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Changes in the States: Alabama, California, Louisiana and North Carolina
Alabama. In a special legislative session convened in mid-December, Alabama legislators passed more than a half-dozen bills amending the state's lobbying, ethics and campaign finance laws. The various changes go into effect on different dates, although the provision dealing with attempts to influence the award of a grant or contract with any department or agency of the executive, legislative and judicial branch took effect on January 1. A separate provision banning PAC-to-PAC transfers, a mechanism critics charged was frequently used to hide the true funding source for campaigns, went into effect in December with the Governor's signature. The remaining changes go into effect in March and will be discussed in a future issue of Election Law News.
California. Effective January 1, 2011, California's lobbying laws now extend to "placement agents" who do business with California's public retirement systems. As a result of this change, placement agents are now subject to the same registration, reporting and additional requirements that apply to other state-level lobbyists, including the gift limits, campaign contribution restrictions and contingency fee prohibitions. Persons acting as placement agents with respect to a local public retirement system also are now subject to the lobbying laws in that locality.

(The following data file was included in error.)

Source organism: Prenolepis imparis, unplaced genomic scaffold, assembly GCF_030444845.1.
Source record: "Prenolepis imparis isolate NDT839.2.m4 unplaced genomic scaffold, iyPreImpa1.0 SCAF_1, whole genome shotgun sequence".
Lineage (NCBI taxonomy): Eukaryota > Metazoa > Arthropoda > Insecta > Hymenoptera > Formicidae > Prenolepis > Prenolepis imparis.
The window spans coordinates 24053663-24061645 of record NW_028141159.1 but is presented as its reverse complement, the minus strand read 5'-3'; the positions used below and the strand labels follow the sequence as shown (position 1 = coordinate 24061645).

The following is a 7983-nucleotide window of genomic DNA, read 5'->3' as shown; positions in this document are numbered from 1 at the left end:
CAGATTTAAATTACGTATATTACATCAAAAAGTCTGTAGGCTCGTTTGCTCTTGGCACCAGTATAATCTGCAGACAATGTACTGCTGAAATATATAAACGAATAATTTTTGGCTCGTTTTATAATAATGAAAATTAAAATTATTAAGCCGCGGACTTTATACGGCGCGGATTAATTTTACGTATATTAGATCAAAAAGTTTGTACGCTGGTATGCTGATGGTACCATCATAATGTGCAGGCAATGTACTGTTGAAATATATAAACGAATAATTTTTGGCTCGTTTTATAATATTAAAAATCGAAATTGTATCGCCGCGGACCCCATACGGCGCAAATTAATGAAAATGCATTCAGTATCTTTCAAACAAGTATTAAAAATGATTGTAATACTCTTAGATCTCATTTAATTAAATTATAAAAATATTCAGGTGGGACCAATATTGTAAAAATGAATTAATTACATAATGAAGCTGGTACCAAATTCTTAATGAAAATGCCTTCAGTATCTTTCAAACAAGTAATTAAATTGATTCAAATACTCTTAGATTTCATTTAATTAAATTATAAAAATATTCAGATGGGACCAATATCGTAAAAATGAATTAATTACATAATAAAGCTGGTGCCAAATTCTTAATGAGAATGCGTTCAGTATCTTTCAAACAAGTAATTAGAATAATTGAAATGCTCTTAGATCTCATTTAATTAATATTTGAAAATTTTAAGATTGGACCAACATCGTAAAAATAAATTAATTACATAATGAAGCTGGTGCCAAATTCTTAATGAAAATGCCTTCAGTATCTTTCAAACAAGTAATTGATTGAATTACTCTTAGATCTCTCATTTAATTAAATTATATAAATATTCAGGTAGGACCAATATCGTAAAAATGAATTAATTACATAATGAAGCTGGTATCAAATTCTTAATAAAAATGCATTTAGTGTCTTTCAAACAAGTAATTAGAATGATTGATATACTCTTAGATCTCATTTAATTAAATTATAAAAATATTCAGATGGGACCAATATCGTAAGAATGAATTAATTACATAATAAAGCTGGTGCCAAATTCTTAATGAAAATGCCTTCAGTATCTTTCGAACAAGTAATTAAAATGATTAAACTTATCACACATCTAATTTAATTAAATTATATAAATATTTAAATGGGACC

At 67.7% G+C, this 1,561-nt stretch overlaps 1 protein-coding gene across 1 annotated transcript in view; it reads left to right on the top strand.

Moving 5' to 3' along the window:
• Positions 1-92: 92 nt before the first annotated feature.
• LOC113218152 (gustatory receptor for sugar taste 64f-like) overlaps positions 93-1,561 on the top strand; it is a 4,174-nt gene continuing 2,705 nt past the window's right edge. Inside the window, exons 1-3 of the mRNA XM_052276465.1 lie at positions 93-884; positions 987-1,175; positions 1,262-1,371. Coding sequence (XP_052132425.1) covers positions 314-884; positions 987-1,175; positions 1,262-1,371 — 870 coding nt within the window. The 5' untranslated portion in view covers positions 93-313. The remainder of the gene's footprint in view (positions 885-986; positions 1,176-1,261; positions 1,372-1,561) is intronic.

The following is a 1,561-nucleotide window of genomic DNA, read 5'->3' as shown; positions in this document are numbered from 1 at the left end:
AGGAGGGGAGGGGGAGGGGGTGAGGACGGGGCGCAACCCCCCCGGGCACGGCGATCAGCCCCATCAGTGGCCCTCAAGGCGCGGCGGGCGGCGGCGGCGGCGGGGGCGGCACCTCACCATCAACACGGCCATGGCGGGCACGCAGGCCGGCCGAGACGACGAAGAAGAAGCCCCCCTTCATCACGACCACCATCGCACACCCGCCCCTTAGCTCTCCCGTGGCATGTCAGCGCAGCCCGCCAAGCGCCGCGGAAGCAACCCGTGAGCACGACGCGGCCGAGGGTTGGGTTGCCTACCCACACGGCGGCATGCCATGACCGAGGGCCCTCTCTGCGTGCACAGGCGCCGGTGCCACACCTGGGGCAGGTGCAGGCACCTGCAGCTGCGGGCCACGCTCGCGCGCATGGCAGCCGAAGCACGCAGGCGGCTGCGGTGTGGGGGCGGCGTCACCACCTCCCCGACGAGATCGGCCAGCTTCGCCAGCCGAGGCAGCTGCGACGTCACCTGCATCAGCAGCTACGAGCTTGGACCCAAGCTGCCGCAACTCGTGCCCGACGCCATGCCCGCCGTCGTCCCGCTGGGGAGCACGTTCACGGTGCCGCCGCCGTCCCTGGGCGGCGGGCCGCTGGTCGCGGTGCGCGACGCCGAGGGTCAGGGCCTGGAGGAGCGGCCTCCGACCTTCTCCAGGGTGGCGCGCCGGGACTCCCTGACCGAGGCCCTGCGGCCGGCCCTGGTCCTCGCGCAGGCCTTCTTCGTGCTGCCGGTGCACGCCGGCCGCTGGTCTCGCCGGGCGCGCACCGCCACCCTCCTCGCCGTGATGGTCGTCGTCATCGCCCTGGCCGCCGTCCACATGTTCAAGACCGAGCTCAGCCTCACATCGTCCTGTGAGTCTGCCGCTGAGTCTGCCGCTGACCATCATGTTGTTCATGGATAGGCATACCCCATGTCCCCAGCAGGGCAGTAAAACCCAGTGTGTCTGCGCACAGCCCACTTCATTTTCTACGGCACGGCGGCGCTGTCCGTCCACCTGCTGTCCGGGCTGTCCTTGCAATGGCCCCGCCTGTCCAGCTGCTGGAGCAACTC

A separate bill passed by the legislature makes several other amendments to California's lobbying and campaign finance laws, and those changes also went into effect on January 1. Registration statements and amendments are explicitly required to be filed both electronically and physically, with the original and one copy transmitted in paper format. The new law also lowers the threshold for electronic filing of the reports submitted by lobbyists, lobbying firms, lobbyist employers and lobbying coalitions for payments, expenditures, expenses and gifts from $5,000 to $2,500 in a calendar quarter. The same law also lowered the electronic filing threshold for certain entities-including corporations registered as "major donor committees"-from $50,000 to $25,000 in a calendar year.
Louisiana. On January 1, 2011, the state began regulating the activities of "local government lobbyists," which extends the state's lobbying laws to communications with political subdivisions, including parishes, municipalities, school districts and special districts. The registration and reporting requirements applicable to local government lobbyists are generally the same as those that currently apply to legislative and executive branch lobbyists, although there are a small number of nuances in the reporting requirements for local government lobbyists.
North Carolina. During the 2010 legislative session, the North Carolina General Assembly amended the state's ethics and lobbying laws, and most of those changes went into effect on January 1, 2011. For corporate and association lobbyists and lobbyist employers, there are three important changes. First, reports by lobbyist employers will now be due 15 business days after the end of the reporting period. Second, the legislation added additional state employees to the definition of "public servant" for purposes of the lobbying and ethics laws. Third, lobbyist employers will be required, on the last report of the year, to report payments made to lobbyists for lobbying and payments made for activities related to lobbying such as research and drafting and monitoring legislation.